Adapted from Bev’s Chocolate Chip Cookies @Eating Well


1-1/2 cup old-fashioned rolled oats, ground

1 cup almond flour

1 cup whole-wheat flour

1 teaspoon baking soda

1 teaspoon salt

1 cup butter, softened

2/3 cup brown sugar

2 large eggs

2 teaspoons vanilla extract

2 cups dark chocolate chips, 60 percent cacao

1 cup pecans, chopped

Cooking Instructions

KitchenAid Artisan Stand Mixer at CHEFScatalog.com Preheat oven to 350°F. Coat 2 baking sheets with cooking spray.

Grind oats in a blender or food processor. Transfer to a medium bowl and stir in almond flour, whole-wheat flour, baking soda and salt.

Using a stand mixer or hand mixer, cream together butter and sugar until fluffy. Add egg and vanilla; beat until smooth and creamy. With the mixer running on low, add the dry ingredients, until just combined. Stir in chocolate chips and nuts.

Drop the dough by heaping teaspoonfuls, at least 1 inch apart, onto the prepared baking sheets. Bake cookies, 12 to 15 minutes until light golden brown. Cool the cookies for 2 minutes on the baking sheets, then transfer to wire racks to cool completely.

Store in air tight container. Makes 4 dozen

Print Steel-Cut Oatmeal with Apples and Cinnamon recipe at CHEFScatalog.comSteel-Cut Oatmeal with Apples and Cinnamon


2 tablespoons butter

1 cup steel cut oats

2 apples, peeled, cored and cut into ½-inch pieces

3 cups boiling water

1/2 cup whole milk

1/2 cup low-fat buttermilk

2 tablespoons brown sugar

1/2 teaspoon cinnamon

Cooking Instructions

In a large sauce pot, melt butter. Add the oats and stir for 2 minutes to toast. Add apples and stir to combine. Add the boiling water and reduce heat to a simmer. Keep at a low simmer for 25 minutes, without stirring.

Add milk, buttermilk, sugar and cinnamon. Stir, gently, to combine. Cook for an additional 10 minutes. Spoon into a serving bowl.

To reheat, place 1 cup cooked oatmeal in microwave proof bowl. Stir in 1/3 cup buttermilk. Microwave in 1 minute increments, stirring between, until hot.

Overnight Variation Using Slow Cooker

Use a 3-1/2 quart or larger slow cooker. Spray the inside of the crock with nonstick spray. Add all ingredients in the crock. Set slow cooker to cook on low for 6 to7 hours.

Print Fruit and Nut Oatmeal Breakfast Cookies recipe at CHEFScatalog.comFruit and Nut Oatmeal Breakfast Cookies


1/2 cup unsalted butter, room temp

1 cup firmly packed brown sugar

2 large eggs, beaten

1/2 cup applesauce

1 teaspoon vanilla

1-1/2 cups all-purpose flour

1 teaspoon baking soda

1 teaspoon ground cinnamon

1/2 teaspoon salt

3 cups rolled oats

1 cup diced dried fruit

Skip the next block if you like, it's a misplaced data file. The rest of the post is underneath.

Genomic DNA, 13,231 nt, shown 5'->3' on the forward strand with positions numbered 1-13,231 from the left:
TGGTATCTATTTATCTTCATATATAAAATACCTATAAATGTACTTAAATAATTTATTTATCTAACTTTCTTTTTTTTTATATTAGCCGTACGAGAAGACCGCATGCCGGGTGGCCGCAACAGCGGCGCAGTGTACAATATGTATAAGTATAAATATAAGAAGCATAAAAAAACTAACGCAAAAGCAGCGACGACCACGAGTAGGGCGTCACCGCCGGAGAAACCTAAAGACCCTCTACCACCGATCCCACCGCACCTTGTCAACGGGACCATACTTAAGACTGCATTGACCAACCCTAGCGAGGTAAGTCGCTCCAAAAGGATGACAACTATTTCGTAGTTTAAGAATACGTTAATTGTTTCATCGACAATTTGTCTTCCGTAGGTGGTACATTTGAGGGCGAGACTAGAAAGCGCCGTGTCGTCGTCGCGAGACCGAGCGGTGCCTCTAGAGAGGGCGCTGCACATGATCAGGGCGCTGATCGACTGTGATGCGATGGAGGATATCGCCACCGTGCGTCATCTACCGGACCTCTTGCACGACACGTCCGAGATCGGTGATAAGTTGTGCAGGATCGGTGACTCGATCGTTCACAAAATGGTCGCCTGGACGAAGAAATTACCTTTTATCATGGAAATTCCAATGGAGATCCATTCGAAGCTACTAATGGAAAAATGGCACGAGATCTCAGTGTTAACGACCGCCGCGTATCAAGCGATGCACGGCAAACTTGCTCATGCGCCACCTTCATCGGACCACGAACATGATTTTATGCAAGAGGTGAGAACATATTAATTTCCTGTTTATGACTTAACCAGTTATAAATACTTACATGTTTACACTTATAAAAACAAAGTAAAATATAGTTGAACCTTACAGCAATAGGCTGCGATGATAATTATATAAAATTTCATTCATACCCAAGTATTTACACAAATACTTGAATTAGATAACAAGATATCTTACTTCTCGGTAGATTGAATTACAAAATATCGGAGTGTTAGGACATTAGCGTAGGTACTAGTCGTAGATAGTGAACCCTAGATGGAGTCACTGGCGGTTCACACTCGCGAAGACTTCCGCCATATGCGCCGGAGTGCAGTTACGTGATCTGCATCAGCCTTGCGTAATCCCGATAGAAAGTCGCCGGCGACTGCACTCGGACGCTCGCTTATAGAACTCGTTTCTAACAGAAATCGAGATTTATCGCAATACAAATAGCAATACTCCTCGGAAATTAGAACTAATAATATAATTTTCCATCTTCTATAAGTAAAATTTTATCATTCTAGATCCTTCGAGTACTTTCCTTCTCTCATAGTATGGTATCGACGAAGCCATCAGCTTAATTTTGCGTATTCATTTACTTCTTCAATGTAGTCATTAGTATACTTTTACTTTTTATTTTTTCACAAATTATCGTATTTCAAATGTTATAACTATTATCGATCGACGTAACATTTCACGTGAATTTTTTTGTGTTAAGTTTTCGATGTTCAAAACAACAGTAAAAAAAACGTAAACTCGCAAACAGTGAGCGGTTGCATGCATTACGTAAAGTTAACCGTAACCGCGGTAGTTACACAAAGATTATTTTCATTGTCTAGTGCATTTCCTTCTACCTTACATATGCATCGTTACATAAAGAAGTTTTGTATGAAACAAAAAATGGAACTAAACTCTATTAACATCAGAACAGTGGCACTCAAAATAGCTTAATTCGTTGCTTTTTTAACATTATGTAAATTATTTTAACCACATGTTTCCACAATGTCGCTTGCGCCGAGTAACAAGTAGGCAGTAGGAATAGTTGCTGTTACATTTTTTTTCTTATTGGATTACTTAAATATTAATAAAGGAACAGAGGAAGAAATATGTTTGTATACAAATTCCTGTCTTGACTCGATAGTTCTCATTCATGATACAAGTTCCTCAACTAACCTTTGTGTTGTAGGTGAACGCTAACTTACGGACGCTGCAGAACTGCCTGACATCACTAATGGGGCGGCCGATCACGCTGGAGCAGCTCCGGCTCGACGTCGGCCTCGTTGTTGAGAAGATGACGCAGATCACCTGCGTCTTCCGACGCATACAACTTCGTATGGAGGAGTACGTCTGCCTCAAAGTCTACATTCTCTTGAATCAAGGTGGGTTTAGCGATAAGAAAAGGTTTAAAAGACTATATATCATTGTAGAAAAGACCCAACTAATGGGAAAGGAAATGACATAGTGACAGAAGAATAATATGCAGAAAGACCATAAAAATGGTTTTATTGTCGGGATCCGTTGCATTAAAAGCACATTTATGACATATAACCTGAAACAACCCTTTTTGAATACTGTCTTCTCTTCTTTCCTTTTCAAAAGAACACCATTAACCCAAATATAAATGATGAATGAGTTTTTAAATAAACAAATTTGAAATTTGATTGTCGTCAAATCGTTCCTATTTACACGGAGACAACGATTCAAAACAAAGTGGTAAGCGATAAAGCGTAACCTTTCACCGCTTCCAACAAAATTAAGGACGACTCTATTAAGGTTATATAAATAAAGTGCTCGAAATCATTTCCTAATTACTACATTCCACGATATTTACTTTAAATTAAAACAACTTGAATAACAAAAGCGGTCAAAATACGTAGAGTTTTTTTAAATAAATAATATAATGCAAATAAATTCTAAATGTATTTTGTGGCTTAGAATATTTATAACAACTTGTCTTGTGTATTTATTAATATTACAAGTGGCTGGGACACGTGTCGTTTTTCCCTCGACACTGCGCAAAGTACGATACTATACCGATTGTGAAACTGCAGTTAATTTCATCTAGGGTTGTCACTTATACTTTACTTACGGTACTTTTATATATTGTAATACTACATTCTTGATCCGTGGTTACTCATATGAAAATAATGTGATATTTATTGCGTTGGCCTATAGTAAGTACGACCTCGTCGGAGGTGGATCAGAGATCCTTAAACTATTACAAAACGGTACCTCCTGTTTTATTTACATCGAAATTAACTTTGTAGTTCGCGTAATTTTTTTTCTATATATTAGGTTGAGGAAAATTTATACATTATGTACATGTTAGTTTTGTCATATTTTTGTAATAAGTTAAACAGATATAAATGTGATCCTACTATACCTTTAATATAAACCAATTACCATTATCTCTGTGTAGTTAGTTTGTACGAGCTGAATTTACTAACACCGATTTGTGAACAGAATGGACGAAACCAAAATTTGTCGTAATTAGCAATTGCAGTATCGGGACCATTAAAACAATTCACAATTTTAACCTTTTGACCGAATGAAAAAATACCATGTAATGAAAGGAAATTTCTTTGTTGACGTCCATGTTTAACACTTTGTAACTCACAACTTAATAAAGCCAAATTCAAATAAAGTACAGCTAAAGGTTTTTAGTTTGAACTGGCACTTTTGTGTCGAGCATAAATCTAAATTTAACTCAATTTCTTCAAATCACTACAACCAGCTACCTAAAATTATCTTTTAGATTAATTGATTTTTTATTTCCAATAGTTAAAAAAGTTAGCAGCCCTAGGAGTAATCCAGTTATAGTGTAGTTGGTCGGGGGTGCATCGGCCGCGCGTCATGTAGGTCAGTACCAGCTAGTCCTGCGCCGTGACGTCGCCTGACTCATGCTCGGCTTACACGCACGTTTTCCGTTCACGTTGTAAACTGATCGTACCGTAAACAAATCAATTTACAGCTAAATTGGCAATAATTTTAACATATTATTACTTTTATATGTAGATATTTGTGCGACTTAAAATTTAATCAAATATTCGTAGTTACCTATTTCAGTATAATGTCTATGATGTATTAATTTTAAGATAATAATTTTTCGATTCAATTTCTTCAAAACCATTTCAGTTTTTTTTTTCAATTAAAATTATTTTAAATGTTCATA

3/4 cup chopped walnuts

Cooking Instructions

CHEFS Stainless Steel Mixing Bowl Set at CHEFScatalog.com Preheat oven to 350 F. In large mixing bowl, cream together sugar and butter with an electric mixer until light and creamy. Add eggs, applesauce, and vanilla; beat well.

Add flour, baking soda, cinnamon, and salt; mix well.

Fold in oats, dried fruit, and nuts until combined.

Drop cookie dough by large rounded tablespoonfuls on to silicon-lined cookie sheets (or spray with non-stick vegetable oil), press with the back of a fork to slightly flatten. Bake 15-20 minutes or until edges are lightly browned.

Cool for a few minutes on the pan, and then transfer to a wire rack. Cool completely before storing in an airtight container or cookie jar.

Print Steel-Cut Oatmeal Pilaf recipe at CHEFScatalog.comSteel-Cut Oatmeal Pilaf

Adapted from McCann’s Irish Oatmeal Pilaf


1 cup McCann’s Steel Cut Irish Oatmeal

3 tablespoons olive oil

1 cup onion, diced

1/2 cup fennel, diced

2 tablespoons celery, diced

3 cloves garlic, minced

1 tablespoon fresh parsley, minced

1/2 teaspoon fresh thyme, minced

1/2 teaspoon fresh marjoram, minced

3 cups vegetable broth, warmed

salt & pepper to taste

1 cup red bell pepper, diced

1/4 teaspoon red pepper flakes

Cooking Instructions

January is National Oatmeal Month at CHEFScatalog.com Preheat oven to 400 F.

Distribute oats evenly over a baking sheet with sides. Place in preheated 400° oven and toast for 5 minutes. Remove from oven and set aside.

Heat olive oil in a heavy saucepan over medium high heat. When hot, stir in onion, fennel, celery, garlic, and herbs. Sauté for 4 minutes or until vegetables are soft.

Add oats and stir to combine. Stir in warm broth. Raise heat and bring to a boil. When boiling, lower heat. Add salt and pepper to taste.

Cover and simmer for 25 minutes or until broth has been absorbed and the oats are just tender. Remove from heat and stir in red pepper and pepper flakes. Season to taste with additional salt and pepper, if necessary. Serve hot.

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Tags: Oatmeal, Breakfast, Cookies, Food Holidays

Categories: Food & Recipes